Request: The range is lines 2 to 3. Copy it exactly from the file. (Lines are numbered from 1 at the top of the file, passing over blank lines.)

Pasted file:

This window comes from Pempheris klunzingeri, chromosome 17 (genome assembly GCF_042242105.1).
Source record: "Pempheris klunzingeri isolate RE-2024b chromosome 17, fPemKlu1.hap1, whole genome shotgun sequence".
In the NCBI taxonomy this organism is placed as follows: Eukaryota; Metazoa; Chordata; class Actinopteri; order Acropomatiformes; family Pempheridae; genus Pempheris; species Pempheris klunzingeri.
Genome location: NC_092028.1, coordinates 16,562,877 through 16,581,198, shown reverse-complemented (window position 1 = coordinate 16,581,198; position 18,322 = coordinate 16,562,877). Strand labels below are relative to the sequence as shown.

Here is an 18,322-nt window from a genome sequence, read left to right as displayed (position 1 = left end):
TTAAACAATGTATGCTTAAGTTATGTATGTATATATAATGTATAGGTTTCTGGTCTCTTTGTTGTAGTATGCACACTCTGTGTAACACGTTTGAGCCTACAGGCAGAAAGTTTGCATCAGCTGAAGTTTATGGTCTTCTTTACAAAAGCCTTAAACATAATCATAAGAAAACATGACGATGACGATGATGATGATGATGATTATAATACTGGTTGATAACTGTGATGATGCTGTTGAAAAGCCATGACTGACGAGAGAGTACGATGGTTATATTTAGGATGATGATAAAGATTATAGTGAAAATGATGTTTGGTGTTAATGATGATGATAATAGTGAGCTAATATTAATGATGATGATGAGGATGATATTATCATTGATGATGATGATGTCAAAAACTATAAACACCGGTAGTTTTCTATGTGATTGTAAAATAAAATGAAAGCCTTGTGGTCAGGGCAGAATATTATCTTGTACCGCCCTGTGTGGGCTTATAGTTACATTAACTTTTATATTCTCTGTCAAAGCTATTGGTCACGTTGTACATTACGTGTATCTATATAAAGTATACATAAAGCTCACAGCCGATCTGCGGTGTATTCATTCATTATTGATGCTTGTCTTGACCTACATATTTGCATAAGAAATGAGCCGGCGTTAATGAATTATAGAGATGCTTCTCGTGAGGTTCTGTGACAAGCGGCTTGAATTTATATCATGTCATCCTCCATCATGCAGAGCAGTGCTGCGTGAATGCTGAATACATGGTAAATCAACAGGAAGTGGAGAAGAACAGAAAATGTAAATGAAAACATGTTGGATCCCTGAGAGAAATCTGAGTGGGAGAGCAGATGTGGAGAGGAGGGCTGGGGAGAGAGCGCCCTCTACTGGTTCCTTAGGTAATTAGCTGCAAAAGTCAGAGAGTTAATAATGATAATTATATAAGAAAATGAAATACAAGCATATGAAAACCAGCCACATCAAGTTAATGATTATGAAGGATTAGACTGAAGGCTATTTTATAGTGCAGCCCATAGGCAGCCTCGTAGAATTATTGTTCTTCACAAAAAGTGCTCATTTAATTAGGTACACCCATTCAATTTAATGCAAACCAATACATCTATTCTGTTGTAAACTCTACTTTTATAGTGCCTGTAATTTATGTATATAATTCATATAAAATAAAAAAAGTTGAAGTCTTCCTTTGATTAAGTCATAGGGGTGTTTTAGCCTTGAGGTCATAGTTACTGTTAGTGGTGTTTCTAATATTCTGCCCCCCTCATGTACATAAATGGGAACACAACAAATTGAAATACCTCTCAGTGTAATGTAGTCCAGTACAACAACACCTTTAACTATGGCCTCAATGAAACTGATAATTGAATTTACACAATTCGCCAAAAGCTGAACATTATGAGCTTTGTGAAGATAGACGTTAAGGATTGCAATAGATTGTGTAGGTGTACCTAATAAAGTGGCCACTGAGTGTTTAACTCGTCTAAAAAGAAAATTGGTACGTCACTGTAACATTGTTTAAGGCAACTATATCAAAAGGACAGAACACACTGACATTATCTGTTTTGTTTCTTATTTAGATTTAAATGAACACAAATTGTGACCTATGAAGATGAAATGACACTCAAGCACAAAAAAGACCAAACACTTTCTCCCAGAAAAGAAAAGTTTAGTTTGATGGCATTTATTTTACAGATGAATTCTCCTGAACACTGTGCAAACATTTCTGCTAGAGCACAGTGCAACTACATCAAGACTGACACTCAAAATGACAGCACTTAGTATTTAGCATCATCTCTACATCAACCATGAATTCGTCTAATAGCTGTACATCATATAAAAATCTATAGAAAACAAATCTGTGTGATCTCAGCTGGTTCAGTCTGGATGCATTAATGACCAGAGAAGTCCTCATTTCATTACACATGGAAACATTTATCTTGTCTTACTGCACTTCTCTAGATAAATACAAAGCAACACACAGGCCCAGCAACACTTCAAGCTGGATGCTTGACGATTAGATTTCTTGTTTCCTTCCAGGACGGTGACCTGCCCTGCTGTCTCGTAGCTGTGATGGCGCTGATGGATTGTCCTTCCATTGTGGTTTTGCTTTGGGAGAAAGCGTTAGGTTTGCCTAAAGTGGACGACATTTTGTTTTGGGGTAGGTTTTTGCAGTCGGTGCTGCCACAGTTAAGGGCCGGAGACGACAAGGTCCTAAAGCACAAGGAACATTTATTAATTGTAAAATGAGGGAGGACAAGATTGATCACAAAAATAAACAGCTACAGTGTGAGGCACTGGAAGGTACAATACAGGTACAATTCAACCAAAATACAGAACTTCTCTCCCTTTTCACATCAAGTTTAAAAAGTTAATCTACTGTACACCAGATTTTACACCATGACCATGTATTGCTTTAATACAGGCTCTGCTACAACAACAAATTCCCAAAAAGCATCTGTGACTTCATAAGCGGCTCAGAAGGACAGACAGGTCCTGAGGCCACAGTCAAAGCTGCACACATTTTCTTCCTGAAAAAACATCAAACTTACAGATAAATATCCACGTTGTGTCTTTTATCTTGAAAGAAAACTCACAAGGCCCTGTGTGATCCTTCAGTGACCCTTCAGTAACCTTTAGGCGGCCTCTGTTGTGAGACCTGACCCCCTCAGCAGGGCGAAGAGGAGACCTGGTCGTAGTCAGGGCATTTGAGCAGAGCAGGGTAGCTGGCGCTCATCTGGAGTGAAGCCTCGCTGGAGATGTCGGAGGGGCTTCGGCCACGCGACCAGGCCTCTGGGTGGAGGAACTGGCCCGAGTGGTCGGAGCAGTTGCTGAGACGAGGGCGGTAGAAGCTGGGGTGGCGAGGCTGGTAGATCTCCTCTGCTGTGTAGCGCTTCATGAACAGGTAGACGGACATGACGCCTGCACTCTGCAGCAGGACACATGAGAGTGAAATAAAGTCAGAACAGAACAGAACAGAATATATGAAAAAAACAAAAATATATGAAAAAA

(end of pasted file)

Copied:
Source record: "Pempheris klunzingeri isolate RE-2024b chromosome 17, fPemKlu1.hap1, whole genome shotgun sequence".
In the NCBI taxonomy this organism is placed as follows: Eukaryota; Metazoa; Chordata; class Actinopteri; order Acropomatiformes; family Pempheridae; genus Pempheris; species Pempheris klunzingeri.